I met Gillian Jacobs in Fall of 2008. Her name was coming up often in film festival circles, having just five projects under her belt. Today, Gillian has blossomed into a much sought after actress, both in comedy and drama. You may remember her from the show Community, with Talk Soup’s Joe McHale or that role in HBO’s GIRLS. She also played the lovable lead character, Mickey Dobbs on Netflix’ series, LOVE, about the quirkiness of sex and dating. Gillian has since risen above the whispers, and has been working non-stop. She is slated for five more releases in 2021. This particular interview is an intimate chat with the down-to-earth actress 13 years ago, when she was still cutting her teeth in the indie film scene.
My name is Cherry Daiquiri,” says the stealth blonde stripper writhing on a bar in the first twenty seconds of the trailer for Choke, also starring Sam Rockwell and Anjelica Houston. American actress Gillian Jacobs is almost nude in five-inch heels when she pauses, bends down, looks her client straight in the eyes, and informs him with a twinkle, “It’s not my real name.”
We got hold of Jacobs one day in New York to ask about her actual porn name. “Bubbles Sunnyhill,” she says with a laugh. Her childhood goldfish was called Bubbles and the street, Sunnyhill, was just outside of Pittsburgh, in an upper middle class suburb called Mount Lebanon. “My parents moved there because of the public school system,” she explains, citing a stellar high school education. “It was really important for them that I do well academically.” And so began the journey of a very complex and very stunning young lady.
Jacobs is low-key, cerebral, and very particular about the information she chooses to absorb. Google will tell you nothing about her. Maybe it’ll tip you off to her Wikipedia page, which describes her simply as an “American stage and film actress,” highlighting her hybrid career thus far. Her tastes were chiseled at an early age. It was 1993 and Jacobs remembers twirling out of her local mall as a kid after seeing Much Ado About Nothing. She was spitting out fake iambic pentameter lines and fantasizing she was Emma Thompson. She was hooked, a pure Shakespearian junkie. Katharine Hepburn was another obsession. “I fell in love with these feisty, literate, intelligent women,” she says.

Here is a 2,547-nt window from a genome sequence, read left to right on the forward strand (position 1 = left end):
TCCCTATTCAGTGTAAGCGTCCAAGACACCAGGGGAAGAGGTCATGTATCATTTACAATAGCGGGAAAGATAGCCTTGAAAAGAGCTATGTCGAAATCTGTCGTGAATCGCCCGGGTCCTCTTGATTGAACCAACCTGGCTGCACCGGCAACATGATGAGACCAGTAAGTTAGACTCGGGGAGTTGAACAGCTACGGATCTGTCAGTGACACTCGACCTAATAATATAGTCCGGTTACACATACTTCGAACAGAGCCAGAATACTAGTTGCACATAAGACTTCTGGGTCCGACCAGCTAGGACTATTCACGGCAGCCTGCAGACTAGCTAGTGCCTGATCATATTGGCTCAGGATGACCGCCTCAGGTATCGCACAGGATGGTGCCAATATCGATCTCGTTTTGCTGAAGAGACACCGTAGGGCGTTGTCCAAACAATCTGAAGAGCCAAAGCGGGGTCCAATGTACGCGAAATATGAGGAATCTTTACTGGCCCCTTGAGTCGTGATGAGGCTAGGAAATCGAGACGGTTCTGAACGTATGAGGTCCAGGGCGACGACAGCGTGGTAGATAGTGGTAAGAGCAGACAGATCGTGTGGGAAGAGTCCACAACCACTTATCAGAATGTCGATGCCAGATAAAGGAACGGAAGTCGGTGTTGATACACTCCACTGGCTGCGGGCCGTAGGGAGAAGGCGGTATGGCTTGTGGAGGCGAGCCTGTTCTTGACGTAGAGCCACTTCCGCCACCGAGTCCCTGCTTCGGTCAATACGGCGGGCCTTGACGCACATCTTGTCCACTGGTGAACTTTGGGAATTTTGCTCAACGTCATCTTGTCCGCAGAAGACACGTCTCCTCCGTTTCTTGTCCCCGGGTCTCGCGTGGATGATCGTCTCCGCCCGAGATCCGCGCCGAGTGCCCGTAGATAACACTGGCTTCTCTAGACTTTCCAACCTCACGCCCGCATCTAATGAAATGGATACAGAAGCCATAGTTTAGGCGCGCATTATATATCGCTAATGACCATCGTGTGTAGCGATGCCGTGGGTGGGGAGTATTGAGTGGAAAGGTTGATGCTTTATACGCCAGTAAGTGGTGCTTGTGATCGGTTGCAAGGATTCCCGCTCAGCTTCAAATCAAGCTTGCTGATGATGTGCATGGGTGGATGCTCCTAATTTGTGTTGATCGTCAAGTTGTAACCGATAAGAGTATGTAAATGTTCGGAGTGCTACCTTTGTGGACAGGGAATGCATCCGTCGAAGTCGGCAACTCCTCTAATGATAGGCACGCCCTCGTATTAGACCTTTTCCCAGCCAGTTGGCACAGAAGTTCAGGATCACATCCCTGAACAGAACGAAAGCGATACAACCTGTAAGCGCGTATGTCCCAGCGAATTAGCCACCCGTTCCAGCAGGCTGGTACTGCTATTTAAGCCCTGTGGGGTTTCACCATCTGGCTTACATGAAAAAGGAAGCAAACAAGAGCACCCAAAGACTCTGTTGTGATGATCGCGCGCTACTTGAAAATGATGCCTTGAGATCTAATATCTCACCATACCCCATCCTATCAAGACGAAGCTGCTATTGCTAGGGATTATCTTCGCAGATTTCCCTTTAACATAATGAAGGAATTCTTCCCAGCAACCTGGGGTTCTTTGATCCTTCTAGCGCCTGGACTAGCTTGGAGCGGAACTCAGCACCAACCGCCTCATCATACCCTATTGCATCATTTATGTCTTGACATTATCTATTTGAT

At eight years old, the hungry tyke started scanning the local papers for auditions and made her first appointment. She panicked before entering the building. “I got terrified,” she remembers. “‘I can’t do it, I can’t do it,’ I pleaded to my mother, ‘I haven’t taken acting classes long enough!’” Mom gave her a tough love talk on the street and pushed her in the door. “I got the job!” she chuckles. “But it was my first play and it kind of set me up with an unrealistic expectation of life.”
The road would be long but it would be full of love and education. Mount Lebanon was a comfortable cushy neighborhood. But before you make an assumption about her pillowed childhood, she cuts a left turn to reveal a maverick side. “I think the thing that helped me out a lot was doing theater growing up, and going into the city, meeting kids from different parts of Pittsburgh rather than just staying in Mount Lebanon,” she says. It was this diverse group of outsider friends that inspired her to push the envelope in a sheltered one-dimensional suburb.